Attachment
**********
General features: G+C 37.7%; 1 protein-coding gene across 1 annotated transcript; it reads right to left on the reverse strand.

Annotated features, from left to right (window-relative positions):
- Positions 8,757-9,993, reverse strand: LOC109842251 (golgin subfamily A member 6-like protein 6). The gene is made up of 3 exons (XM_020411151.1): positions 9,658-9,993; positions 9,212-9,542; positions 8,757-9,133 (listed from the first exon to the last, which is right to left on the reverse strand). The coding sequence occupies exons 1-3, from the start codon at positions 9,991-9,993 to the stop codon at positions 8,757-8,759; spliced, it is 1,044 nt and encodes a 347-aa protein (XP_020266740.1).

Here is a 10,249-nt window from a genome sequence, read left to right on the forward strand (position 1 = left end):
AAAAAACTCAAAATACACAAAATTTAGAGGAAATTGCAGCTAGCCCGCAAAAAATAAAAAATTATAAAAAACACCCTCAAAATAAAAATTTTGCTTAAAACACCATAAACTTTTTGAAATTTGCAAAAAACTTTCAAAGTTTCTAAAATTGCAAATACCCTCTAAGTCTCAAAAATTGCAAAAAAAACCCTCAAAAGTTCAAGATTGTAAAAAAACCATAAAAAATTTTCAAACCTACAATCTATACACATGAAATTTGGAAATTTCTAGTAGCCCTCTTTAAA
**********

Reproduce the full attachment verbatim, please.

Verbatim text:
General features: G+C 37.7%; 1 protein-coding gene across 1 annotated transcript; it reads right to left on the reverse strand.

Annotated features, from left to right (window-relative positions):
- Positions 8,757-9,993, reverse strand: LOC109842251 (golgin subfamily A member 6-like protein 6). The gene is made up of 3 exons (XM_020411151.1): positions 9,658-9,993; positions 9,212-9,542; positions 8,757-9,133 (listed from the first exon to the last, which is right to left on the reverse strand). The coding sequence occupies exons 1-3, from the start codon at positions 9,991-9,993 to the stop codon at positions 8,757-8,759; spliced, it is 1,044 nt and encodes a 347-aa protein (XP_020266740.1).

Here is a 10,249-nt window from a genome sequence, read left to right on the forward strand (position 1 = left end):
AAAAAACTCAAAATACACAAAATTTAGAGGAAATTGCAGCTAGCCCGCAAAAAATAAAAAATTATAAAAAACACCCTCAAAATAAAAATTTTGCTTAAAACACCATAAACTTTTTGAAATTTGCAAAAAACTTTCAAAGTTTCTAAAATTGCAAATACCCTCTAAGTCTCAAAAATTGCAAAAAAAACCCTCAAAAGTTCAAGATTGTAAAAAAACCATAAAAAATTTTCAAACCTACAATCTATACACATGAAATTTGGAAATTTCTAGTAGCCCTCTTTAAA